Mom’s recipe boxes
Both my parents were passionate, inventive, inquisitive, and creative cooks. They were foodies before foodie was coined in the lexicon. Shopping for food, especially around various holidays, could turn into a citywide adventure.
I remember the odors of old school Italian delis with sawdust on the floors. The cured meats and sausages hanging over the counters and the pungent smell of various spices in barrels.
Since both of my parents worked, weekends were devoted to cooking. There would be large pots of soups or sauce (zucco), maybe a roast or ham, and other things that could be reheated or taken for lunch.
Carry-out in our home was what you carried out of the ice box and heated.
My father made his own Italian sausage every fall. He would scour his friends and acquaintances in the meat world for the best prices on cases of bone in pork butts or shoulders. Depending on how many pounds he was giving to other relatives, we could be making 100 or more pounds of sausage in an afternoon.
My mother died two years ago. Rummaging through some boxes, I came across her cookbooks and recipe boxes, along with some food magazines she saved. My mother had cookbooks for many ethnic cuisines. Her recipe collection is just as varied. Most of the recipes are from newspapers and many are delicate to handle.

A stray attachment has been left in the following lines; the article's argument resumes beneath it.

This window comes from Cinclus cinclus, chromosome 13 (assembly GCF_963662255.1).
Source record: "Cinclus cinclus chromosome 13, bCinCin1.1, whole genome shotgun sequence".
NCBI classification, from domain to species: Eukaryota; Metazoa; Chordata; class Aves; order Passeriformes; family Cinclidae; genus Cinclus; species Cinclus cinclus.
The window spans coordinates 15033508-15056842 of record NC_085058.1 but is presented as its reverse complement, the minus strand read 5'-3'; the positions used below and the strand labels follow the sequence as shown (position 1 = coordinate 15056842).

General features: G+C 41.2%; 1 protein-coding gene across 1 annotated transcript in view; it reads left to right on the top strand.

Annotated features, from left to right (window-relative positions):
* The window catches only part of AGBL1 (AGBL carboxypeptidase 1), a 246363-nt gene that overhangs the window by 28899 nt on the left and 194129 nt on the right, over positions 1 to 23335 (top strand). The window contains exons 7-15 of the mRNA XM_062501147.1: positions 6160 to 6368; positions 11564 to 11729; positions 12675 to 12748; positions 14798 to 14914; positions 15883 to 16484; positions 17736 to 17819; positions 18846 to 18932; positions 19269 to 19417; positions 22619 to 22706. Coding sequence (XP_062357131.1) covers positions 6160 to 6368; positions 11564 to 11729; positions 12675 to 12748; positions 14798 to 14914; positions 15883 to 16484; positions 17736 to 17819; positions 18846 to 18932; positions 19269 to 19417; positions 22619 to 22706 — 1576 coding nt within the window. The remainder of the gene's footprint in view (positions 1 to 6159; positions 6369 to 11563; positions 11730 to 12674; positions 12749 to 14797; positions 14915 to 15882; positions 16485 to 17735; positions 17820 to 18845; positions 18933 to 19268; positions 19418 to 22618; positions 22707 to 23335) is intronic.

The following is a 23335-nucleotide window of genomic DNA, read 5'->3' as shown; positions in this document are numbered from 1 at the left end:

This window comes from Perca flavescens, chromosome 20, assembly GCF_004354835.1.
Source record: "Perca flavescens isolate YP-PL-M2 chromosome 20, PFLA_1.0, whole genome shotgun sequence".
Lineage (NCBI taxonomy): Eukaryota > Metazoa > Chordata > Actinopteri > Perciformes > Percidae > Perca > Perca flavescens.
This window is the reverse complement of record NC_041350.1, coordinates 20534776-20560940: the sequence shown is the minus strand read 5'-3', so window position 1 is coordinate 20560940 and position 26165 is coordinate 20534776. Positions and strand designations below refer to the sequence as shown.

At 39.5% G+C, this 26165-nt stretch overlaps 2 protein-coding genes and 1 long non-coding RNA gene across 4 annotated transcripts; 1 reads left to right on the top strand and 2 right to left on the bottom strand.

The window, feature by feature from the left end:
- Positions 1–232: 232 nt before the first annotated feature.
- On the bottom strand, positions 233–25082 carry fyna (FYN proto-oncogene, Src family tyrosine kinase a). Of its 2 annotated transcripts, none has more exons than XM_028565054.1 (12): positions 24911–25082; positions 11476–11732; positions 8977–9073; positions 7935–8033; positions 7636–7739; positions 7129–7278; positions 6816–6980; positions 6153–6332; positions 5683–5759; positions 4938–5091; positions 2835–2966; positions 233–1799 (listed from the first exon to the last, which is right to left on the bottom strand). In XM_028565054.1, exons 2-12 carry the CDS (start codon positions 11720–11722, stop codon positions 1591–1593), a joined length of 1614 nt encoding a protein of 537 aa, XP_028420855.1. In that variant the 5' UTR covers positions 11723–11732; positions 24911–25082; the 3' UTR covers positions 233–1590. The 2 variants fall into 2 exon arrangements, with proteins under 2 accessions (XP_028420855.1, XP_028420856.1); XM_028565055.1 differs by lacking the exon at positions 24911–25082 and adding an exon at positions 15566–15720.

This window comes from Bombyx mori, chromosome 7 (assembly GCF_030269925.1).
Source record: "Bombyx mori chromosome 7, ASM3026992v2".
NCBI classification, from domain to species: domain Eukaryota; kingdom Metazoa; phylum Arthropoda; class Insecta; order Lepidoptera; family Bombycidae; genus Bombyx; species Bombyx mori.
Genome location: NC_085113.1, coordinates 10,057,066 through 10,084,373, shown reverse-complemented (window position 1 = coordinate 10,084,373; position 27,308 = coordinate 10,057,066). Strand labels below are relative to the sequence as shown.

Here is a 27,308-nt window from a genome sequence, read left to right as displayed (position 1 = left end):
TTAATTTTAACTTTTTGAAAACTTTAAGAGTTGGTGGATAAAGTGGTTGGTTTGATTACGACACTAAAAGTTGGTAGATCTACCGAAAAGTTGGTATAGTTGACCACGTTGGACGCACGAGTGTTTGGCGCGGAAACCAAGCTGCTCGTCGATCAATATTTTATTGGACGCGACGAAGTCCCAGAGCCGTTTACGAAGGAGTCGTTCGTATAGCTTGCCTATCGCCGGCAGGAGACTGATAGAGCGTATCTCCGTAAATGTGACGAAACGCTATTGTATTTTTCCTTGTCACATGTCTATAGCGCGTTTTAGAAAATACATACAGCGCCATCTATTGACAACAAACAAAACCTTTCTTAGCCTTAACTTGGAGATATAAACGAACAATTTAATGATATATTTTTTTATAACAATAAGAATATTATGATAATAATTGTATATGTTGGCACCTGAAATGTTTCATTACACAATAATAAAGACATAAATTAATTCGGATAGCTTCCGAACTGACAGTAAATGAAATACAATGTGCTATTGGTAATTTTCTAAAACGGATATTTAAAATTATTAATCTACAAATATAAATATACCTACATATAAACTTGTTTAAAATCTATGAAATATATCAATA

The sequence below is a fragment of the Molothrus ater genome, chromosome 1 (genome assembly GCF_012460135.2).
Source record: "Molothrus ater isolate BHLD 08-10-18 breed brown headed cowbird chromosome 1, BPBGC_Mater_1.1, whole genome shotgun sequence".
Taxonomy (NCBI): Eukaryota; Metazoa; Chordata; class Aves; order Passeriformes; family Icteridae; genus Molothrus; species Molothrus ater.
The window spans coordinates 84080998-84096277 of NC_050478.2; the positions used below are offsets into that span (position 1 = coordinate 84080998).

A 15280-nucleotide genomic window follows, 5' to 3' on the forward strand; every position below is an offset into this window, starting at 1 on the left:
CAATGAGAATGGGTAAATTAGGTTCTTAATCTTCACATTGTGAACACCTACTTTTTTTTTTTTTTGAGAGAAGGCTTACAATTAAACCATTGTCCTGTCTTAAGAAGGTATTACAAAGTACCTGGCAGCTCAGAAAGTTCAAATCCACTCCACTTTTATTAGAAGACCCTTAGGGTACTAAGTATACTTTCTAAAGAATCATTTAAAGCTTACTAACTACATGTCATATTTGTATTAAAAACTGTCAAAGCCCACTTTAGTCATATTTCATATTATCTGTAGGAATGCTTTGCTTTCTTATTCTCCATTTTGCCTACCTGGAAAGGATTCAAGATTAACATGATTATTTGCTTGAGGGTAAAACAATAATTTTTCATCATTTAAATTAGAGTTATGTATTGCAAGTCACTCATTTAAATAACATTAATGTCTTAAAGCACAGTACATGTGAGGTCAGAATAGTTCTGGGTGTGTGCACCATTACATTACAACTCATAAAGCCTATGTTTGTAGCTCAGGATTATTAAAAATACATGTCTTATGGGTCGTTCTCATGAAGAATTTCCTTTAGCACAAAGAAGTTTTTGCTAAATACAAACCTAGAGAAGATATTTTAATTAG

After I sort and catalog them, it will be time to create some of the dishes. I do remember her chocolate cake. The recipe used to be printed on the Hershey Cocoa cans along with the frosting. Mom was a prolific baker and she felt this was the best chocolate cake recipe bar none.
In the 1970s, the Chicago Tribune Magazine had the menu and recipes for the New Year’s Eve dinner at the Pump Room. Dad being dad decided to replicate it for the occasion, right down to the Cafe Diablo. That is missing from the collection and I wish I had it. It was a fabulous meal.
For people of my generation, some of our fondest memories are of food. It could be one thing, like a favorite treat, or a lifetime of food tastes and smells.
Our parents cooked. Dinner was at a set time. We ate together and talked. That is what families are supposed to do.
We did not have distractions like smartphones, tablets, laptops, or the incessant idiot box. The television was in its own room away from the dinner table.
My father would have taken a smartphone from someone and tossed it away or destroyed it. Dinner was for eating and talking. Not silly distractions like tweeting, Facebooking, texting, sexting, or gaming.
Eating was a sacred time for the family to be together, enjoy the food, and talk to each other.
I am the same way. Old school. No electronic junk is allowed at my table. If you do not like it, leave. I could care less about your pathetic over sensitive feelings. You will never be invited back to my table again.
Sharing food is sharing love. Anything that interferes with that is an abomination.